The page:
Mischer Neuroscience Institute: Texas' First and Only Stroke Program to be Awarded Advanced Certification for Comprehensive Stroke Centers
HOUSTON - The Mischer Neuroscience
Institute (MNI) at Memorial Hermann-Texas Medical Center achieved a
significant milestone recently after being recognized by The Joint
Commission and the American Heart Association/American Stroke
Association as meeting The Joint Commission's standards for
Disease-Specific Care Comprehensive Stroke Center Certification. MNI is
the first and only stroke program in the state of Texas to meet such
standards. The certification solidifies MNI's place in an elite group of
providers focused on complex stroke care. Complex Stroke Centers are
recognized as industry leaders and are responsible for setting the
national agenda in highly specialized stroke care.
"By achieving this advanced certification, the Mischer Neuroscience
Institute at Memorial Hermann-Texas Medical Center has thoroughly
demonstrated the greatest level of commitment to the care of its
patients with a complex stroke condition," said Mark R. Chassin, M.D.,
president of The Joint Commission. "Certification is a voluntary process
and The Joint Commission commends MNI for successfully undertaking this
challenge to elevate the standard of care for the community it serves."
"The Comprehensive Stroke Certification is many steps above the
Primary Stroke Certification designation by The Joint Commission," said
James Grotta, M.D., director of MNI's Stroke Program and chairman of the
Neurology department at UTHealth Medical School. "There are very
particular and exacting requirements, and to achieve this advanced
certification is something that only 37 centers across the country have
been able to accomplish and none other in Texas."
Comprehensive Stroke Center Certification recognizes those hospitals
that have state-of-the-art infrastructure, staff and training to receive
and treat patients with the most complex strokes. MNI underwent a
rigorous onsite review earlier this year during which Joint Commission
experts reviewed the institute's compliance with the stringent
Comprehensive Stroke Center standards and requirements, including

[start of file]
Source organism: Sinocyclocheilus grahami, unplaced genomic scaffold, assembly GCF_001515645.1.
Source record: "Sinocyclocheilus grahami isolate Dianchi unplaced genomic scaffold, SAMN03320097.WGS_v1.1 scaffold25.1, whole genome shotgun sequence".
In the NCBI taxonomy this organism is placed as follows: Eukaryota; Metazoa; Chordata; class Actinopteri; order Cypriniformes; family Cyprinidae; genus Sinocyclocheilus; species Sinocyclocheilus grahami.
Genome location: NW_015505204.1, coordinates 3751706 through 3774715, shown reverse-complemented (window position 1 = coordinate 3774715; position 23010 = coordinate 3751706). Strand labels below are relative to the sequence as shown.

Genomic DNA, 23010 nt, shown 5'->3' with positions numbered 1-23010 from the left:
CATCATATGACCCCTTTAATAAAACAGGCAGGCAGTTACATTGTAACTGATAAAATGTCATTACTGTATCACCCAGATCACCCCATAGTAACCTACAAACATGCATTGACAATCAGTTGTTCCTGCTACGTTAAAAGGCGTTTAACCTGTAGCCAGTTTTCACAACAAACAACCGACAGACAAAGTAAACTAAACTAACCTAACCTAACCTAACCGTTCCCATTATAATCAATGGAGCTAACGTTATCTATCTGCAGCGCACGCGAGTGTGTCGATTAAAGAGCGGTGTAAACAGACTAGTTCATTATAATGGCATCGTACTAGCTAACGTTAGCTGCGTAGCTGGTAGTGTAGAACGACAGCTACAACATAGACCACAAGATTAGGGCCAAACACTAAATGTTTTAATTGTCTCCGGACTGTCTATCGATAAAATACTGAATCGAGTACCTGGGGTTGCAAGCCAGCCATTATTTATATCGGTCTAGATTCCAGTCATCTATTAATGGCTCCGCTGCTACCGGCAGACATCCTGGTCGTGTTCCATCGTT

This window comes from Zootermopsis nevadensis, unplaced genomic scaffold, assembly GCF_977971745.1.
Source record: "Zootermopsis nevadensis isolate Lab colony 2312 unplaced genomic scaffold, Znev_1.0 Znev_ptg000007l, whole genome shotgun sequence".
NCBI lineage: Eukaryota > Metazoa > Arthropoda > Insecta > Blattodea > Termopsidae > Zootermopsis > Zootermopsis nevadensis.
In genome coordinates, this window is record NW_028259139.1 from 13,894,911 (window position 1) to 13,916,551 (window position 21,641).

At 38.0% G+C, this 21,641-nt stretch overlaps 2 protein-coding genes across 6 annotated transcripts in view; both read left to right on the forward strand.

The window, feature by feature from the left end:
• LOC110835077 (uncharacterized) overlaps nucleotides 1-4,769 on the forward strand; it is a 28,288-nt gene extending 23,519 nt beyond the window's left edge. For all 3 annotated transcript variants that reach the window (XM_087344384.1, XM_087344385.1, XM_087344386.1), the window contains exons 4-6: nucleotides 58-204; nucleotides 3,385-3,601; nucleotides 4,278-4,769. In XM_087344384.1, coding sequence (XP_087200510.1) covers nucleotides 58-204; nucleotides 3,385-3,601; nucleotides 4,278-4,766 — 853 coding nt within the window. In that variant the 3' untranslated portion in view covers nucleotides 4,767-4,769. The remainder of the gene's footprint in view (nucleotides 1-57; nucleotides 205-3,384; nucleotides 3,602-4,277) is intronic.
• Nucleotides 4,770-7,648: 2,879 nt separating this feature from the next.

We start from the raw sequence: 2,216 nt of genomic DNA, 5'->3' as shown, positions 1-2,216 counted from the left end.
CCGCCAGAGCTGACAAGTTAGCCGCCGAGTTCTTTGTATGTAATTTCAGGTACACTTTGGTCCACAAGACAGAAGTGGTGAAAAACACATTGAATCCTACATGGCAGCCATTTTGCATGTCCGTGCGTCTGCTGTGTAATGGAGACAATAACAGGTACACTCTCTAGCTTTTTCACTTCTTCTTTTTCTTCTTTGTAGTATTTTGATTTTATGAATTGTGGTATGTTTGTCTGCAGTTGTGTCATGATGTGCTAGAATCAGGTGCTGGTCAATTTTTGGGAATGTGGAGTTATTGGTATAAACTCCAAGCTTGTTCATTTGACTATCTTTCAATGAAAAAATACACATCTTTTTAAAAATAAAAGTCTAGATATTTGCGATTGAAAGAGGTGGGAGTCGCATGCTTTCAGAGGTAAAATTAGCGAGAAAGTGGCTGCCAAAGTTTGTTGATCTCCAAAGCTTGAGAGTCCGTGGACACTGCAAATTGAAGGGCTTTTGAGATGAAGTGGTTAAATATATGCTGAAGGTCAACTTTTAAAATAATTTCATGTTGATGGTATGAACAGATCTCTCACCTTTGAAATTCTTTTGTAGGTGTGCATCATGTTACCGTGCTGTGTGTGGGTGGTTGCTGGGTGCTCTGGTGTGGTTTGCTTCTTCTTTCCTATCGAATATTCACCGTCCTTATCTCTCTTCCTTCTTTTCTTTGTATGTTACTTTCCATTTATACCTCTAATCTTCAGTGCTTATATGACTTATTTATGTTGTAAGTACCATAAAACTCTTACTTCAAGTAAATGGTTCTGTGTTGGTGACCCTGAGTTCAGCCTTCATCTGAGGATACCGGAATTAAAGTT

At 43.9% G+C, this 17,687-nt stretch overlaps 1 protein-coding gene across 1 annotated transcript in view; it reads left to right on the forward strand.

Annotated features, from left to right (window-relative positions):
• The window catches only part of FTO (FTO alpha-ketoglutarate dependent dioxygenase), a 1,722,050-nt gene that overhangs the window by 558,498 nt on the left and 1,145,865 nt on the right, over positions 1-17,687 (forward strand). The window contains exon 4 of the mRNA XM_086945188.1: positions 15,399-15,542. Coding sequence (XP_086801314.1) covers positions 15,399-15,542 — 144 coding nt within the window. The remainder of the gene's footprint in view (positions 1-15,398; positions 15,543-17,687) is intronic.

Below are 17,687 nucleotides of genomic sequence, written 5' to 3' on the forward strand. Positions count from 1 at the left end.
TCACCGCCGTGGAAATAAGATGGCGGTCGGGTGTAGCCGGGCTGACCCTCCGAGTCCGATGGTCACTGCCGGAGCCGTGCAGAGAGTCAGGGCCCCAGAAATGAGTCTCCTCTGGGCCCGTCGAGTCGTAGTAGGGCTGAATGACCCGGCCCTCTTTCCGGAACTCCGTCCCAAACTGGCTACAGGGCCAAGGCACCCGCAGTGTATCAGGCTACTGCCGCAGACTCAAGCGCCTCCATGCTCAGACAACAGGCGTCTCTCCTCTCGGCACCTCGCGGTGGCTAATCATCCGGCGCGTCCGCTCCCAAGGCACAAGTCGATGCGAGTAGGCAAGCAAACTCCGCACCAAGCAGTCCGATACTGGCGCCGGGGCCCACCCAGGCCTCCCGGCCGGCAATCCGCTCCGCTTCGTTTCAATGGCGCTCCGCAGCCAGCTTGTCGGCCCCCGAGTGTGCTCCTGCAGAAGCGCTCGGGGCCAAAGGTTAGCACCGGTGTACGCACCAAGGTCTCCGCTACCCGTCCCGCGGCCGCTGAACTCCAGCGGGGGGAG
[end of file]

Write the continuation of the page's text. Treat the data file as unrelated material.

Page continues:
advanced imaging capabilities, around-the-clock availability of
specialized treatments, and staff with the unique education and
competencies to care for complex stroke patients.
"This certification speaks not only to the excellence of our stroke
program but also to the incredible teamwork of everyone at MNI, from our
world-renowned neurosurgeons and neurologists to the hardworking nurses
and physical therapists and everyone in between," said Amanda Spielman,
system executive of neurosciences for Memorial Hermann Health System.
"That's what sets us apart from other centers: our ability to
collaborate together successfully to implement significant improvements
to a stroke program which is already leading the way in patient care."
"The Comprehensive Stroke Certification is heavily data-oriented,
which allowed us to see evidence-based opportunities for making our
stroke care even better," said Nicole Harrison, R.N., administrative
director of MNI. "We increased our focus to include both ischemic and
hemorrhagic stroke, we made significant improvements to our peer review
process, and we also implemented a cognitive screening and depression
screening process for every patient prior to discharge and
According to Harrison, a stroke leadership committee was formed to
help oversee and guide the processes necessary to achieve the
certification. The committee was made up of physicians and other
caregivers from across the Campus -- including the Emergency department,
Interventional Radiology, Education and more. For the past six months,
the group has held a weekly two-hour meeting to ensure that all
standards of practice and protocols -- both new and existing -- are
completely integrated across every discipline.
"Education is an integral piece of this certification, and we are
already seeing the benefits for our patients," added Harrison. "It's a
two-year certification, but we have built the infrastructure to ensure
that we will sustain and continue to do better. We are already seeing
improvements in our outcomes, such as door-to-needle times for tPA
administration in stroke patients."
In order to ensure the stroke program had the necessary support to be
considered a Comprehensive Stroke Center by The Joint Commission,
several new team members were added, including additional stroke
coordinators, data extractors and advanced nurse practitioners. Harrison
credits hospital administration with ensuring the MNI's success
throughout the certification endeavor. "Our administrative leadership
team was crucial in securing the resources we needed to make this
certification happen," she said. "Without that support, we could not
have achieved this significant milestone."